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As planning season approaches it is critical to take a closer look into the state of your business planning for the upcoming year and beyond, taking special consideration into auditing your firm’s current Talent Strategy. We have compiled the top considerations, both from best practice and law firm employee survey data, for developing a comprehensive talent strategy that fosters employee growth and improves retention. 

Adopting a Deliberate Staff-Side Talent Strategy

There is a cultural shift taking place in the legal industry in which firms are raising the profile for and prioritizing professional staff by providing competitive compensation packages and professional development opportunities. This shift has led to a strong demand for a more deliberate staff-side talent strategy and reimagining of the traditional firm hierarchal structure.  

The embracement of this mentality and prioritization of professional staff will afford firms the opportunity to better run like a business, while also improving the attraction and retention of high-caliber business services professionals who drive firm productivity and growth.  

Consider Employee Upskilling and Reskilling Opportunities 

A lack of career advancement is a key driver of turnover in organizations, as employees seek to continually challenge themselves and strengthen their skillsets. Providing upskilling and reskilling opportunities allows employees to advance their personal skillset while also enabling adaptability within the firm, increasing current and future productivity and, in turn, profitability. Calibrate’s recent pulse survey on upskilling and reskilling opportunities for law firm professionals found that only 61% of respondents currently receive support from their firms, while 98% would like access to these resources.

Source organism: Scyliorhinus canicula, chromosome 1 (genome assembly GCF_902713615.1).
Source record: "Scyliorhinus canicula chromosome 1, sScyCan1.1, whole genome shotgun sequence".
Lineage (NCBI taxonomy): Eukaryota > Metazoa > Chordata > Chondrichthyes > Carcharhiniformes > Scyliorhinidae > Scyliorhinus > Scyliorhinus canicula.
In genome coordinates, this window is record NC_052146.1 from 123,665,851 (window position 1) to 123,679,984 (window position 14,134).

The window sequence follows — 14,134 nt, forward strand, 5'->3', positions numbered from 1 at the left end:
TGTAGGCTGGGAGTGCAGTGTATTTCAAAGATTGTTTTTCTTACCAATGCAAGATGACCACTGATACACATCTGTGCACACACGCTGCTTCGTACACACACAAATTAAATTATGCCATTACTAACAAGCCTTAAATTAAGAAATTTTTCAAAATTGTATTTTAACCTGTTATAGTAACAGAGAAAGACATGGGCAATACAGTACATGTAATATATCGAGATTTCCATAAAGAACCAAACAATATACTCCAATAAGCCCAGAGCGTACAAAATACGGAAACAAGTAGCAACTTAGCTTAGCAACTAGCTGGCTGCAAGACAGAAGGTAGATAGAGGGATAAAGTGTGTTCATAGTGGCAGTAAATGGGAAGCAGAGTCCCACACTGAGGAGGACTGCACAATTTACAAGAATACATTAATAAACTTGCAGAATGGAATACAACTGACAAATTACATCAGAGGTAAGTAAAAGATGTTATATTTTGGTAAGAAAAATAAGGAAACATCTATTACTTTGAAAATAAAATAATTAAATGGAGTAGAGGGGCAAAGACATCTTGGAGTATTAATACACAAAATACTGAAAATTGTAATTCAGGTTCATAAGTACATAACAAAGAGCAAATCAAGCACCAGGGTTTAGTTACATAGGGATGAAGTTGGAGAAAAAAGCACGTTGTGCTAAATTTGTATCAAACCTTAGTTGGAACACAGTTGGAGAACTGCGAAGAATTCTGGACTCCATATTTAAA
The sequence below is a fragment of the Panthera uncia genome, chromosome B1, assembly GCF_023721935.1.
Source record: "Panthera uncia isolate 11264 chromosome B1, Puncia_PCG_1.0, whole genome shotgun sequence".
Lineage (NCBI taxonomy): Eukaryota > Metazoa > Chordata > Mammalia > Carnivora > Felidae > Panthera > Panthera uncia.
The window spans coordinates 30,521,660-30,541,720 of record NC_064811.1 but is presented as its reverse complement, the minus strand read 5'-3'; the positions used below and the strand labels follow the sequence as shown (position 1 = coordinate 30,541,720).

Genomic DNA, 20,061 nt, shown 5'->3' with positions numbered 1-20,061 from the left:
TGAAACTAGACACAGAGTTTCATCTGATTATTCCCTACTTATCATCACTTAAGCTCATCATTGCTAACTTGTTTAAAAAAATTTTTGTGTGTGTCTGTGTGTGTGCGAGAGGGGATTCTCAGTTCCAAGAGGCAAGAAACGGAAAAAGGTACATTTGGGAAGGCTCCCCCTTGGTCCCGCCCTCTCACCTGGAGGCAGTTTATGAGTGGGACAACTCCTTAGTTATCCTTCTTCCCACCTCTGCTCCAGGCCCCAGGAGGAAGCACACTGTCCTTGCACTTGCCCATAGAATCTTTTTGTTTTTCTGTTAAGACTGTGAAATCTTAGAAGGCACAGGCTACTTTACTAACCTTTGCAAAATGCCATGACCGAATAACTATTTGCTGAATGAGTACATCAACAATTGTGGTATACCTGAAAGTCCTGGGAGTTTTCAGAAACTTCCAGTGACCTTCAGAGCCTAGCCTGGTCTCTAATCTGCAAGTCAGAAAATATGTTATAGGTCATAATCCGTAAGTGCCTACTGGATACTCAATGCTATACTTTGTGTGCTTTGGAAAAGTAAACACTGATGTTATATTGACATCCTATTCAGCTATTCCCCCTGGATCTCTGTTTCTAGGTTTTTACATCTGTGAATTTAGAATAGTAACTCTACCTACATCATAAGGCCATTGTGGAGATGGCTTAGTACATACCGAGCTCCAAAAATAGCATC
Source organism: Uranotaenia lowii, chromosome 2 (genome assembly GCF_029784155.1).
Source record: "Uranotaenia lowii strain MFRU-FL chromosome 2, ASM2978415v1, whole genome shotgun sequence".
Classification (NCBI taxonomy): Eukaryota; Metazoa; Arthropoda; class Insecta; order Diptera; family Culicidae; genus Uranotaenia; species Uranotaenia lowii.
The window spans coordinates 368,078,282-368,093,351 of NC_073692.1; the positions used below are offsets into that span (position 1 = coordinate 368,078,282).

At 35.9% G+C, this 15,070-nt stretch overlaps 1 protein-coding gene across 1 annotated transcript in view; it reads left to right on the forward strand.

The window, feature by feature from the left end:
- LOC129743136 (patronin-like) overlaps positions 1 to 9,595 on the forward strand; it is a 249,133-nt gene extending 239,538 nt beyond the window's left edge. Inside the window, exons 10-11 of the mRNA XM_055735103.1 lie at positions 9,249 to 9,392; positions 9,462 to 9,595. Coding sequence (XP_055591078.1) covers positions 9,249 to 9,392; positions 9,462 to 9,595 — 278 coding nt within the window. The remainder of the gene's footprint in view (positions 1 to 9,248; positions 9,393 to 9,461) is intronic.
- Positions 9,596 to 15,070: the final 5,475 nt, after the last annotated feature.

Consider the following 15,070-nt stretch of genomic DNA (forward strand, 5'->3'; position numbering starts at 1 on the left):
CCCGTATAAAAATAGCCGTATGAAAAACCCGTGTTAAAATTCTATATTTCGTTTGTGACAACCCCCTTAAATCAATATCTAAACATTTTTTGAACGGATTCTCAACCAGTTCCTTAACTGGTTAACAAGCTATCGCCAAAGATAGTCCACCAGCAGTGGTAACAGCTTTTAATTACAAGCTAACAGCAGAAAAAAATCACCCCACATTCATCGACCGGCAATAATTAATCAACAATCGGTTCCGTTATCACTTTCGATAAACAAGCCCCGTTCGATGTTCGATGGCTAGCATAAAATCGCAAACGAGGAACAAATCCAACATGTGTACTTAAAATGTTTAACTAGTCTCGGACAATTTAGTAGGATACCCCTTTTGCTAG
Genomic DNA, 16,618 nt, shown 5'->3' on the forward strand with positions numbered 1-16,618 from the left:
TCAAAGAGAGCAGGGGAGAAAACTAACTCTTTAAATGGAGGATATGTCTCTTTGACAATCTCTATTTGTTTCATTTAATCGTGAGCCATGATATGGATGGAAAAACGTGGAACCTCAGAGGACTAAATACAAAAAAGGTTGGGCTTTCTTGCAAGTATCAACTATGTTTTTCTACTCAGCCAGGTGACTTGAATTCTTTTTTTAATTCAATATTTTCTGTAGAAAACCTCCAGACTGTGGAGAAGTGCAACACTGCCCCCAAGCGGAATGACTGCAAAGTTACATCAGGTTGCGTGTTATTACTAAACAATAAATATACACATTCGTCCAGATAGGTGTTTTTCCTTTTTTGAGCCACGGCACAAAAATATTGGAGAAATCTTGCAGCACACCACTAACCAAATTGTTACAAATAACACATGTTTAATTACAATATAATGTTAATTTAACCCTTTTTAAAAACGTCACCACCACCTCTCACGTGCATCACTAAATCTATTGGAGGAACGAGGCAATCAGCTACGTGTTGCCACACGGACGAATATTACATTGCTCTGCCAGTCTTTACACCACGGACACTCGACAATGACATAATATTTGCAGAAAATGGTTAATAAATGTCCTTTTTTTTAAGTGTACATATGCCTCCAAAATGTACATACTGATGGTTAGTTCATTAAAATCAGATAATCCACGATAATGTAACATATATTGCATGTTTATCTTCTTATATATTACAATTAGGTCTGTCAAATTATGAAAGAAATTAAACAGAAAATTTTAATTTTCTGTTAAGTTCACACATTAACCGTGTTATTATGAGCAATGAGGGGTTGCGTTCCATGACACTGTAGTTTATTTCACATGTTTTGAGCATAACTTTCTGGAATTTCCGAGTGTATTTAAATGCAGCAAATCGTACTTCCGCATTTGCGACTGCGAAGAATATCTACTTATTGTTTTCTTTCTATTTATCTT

While simply offering opportunities to upskill and reskill is a good start, identifying which opportunities employees seek out and find valuable requires further attention and consideration. Our reskilling and upskilling research further established that there is a significant misalignment between the accessibility of the desired professional development resources and what is currently being offered by firms.  

This gap between the current and ideal state of development opportunities for employees demonstrates the need for firms to seek feedback outside of the boardroom when planning to be inclusive of the voices the programs directly impact. This will not only help improve employee satisfaction and utilization of programs, but also affords the firm the opportunity to reallocate the budget for resources that do not add value for employees and therefore become a sunk cost.  

Implement a Mentorship Program

Our professional development research found that the majority of employees (79% of respondents) would like to have access to mentorship and coaching opportunities while only 21% currently have access to these resources at their firms.  

Mentoring and coaching programs have the potential to make a profound impact on areas of individual development such as leadership and communication skills, sense of belonging, self-confidence, and mental well-being. These benefits apply not only to mentees but mentors as well according to research from Accenture. 

From a talent optimization standpoint, mentoring and coaching allow firms to improve employee engagement and productivity, identify high-potential employees, improve retention, and create targeted learning and development plans. Research from the Society for HR Management further suggests that formalized mentoring programs can assist in solving human resources challenges such as recruitment, succession planning, and cultural change initiatives.